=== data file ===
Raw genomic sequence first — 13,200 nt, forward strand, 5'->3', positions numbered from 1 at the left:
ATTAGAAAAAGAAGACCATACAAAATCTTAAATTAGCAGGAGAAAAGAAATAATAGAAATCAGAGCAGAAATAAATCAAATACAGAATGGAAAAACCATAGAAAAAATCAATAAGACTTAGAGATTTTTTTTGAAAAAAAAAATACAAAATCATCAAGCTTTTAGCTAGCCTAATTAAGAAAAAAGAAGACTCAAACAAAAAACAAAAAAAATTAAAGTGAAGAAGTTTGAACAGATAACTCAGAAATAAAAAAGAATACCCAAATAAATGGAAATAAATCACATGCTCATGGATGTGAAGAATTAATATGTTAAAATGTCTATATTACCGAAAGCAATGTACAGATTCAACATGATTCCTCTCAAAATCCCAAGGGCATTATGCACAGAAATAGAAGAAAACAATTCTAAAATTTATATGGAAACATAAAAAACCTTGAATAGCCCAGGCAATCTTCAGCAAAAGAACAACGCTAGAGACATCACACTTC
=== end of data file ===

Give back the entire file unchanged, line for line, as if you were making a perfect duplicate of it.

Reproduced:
Raw genomic sequence first — 13,200 nt, forward strand, 5'->3', positions numbered from 1 at the left:
ATTAGAAAAAGAAGACCATACAAAATCTTAAATTAGCAGGAGAAAAGAAATAATAGAAATCAGAGCAGAAATAAATCAAATACAGAATGGAAAAACCATAGAAAAAATCAATAAGACTTAGAGATTTTTTTTGAAAAAAAAAATACAAAATCATCAAGCTTTTAGCTAGCCTAATTAAGAAAAAAGAAGACTCAAACAAAAAACAAAAAAAATTAAAGTGAAGAAGTTTGAACAGATAACTCAGAAATAAAAAAGAATACCCAAATAAATGGAAATAAATCACATGCTCATGGATGTGAAGAATTAATATGTTAAAATGTCTATATTACCGAAAGCAATGTACAGATTCAACATGATTCCTCTCAAAATCCCAAGGGCATTATGCACAGAAATAGAAGAAAACAATTCTAAAATTTATATGGAAACATAAAAAACCTTGAATAGCCCAGGCAATCTTCAGCAAAAGAACAACGCTAGAGACATCACACTTC